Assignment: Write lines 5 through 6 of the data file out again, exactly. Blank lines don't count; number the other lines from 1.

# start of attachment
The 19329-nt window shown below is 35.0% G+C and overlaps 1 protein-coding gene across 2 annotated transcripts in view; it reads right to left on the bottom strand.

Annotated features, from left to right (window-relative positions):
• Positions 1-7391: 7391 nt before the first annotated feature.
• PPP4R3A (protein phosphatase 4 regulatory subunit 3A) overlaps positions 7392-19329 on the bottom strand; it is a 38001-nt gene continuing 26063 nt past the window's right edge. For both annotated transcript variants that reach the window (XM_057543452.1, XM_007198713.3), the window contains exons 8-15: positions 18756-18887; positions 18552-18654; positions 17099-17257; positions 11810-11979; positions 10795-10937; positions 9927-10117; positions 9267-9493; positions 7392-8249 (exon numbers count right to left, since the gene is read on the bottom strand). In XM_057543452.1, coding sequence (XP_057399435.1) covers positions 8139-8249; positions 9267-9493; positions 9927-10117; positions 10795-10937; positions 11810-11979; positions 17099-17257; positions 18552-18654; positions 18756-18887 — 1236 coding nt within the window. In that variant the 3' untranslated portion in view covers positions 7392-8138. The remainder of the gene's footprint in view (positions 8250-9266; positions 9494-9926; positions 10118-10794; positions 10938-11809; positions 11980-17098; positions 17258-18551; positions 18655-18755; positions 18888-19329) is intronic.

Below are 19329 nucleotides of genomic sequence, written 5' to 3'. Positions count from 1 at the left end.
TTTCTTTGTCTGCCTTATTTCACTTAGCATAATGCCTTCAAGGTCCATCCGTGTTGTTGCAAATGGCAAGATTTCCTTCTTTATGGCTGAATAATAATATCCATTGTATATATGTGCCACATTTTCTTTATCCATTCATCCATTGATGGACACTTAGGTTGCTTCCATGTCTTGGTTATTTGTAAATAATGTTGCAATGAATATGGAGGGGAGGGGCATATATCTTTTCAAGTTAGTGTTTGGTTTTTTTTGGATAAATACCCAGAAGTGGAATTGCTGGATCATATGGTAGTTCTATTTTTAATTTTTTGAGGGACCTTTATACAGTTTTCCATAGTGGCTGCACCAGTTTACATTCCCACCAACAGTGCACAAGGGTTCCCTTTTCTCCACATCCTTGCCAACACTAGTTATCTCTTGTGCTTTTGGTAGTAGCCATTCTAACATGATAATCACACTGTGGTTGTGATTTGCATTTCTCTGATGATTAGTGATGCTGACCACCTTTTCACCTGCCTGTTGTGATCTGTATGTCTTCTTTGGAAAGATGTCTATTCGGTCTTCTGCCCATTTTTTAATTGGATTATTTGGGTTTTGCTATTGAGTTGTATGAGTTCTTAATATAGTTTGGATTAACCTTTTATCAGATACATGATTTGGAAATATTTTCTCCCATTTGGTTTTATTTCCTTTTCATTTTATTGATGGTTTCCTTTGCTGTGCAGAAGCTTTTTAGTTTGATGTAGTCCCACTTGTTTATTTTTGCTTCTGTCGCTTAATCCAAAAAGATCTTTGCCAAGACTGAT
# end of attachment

Below are 19329 nucleotides of genomic sequence, written 5' to 3'. Positions count from 1 at the left end.
TTTCTTTGTCTGCCTTATTTCACTTAGCATAATGCCTTCAAGGTCCATCCGTGTTGTTGCAAATGGCAAGATTTCCTTCTTTATGGCTGAATAATAATATCCATTGTATATATGTGCCACATTTTCTTTATCCATTCATCCATTGATGGACACTTAGGTTGCTTCCATGTCTTGGTTATTTGTAAATAATGTTGCAATGAATATGGAGGGGAGGGGCATATATCTTTTCAAGTTAGTGTTTGGTTTTTTTTGGATAAATACCCAGAAGTGGAATTGCTGGATCATATGGTAGTTCTATTTTTAATTTTTTGAGGGACCTTTATACAGTTTTCCATAGTGGCTGCACCAGTTTACATTCCCACCAACAGTGCACAAGGGTTCCCTTTTCTCCACATCCTTGCCAACACTAGTTATCTCTTGTGCTTTTGGTAGTAGCCATTCTAACATGATAATCACACTGTGGTTGTGATTTGCATTTCTCTGATGATTAGTGATGCTGACCACCTTTTCACCTGCCTGTTGTGATCTGTATGTCTTCTTTGGAAAGATGTCTATTCGGTCTTCTGCCCATTTTTTAATTGGATTATTTGGGTTTTGCTATTGAGTTGTATGAGTTCTTAATATAGTTTGGATTAACCTTTTATCAGATACATGATTTGGAAATATTTTCTCCCATTTGGTTTTATTTCCTTTTCATTTTATTGATGGTTTCCTTTGCTGTGCAGAAGCTTTTTAGTTTGATGTAGTCCCACTTGTTTATTTTTGCTTCTGTCGCTTAATCCAAAAAGATCTTTGCCAAGACTGAT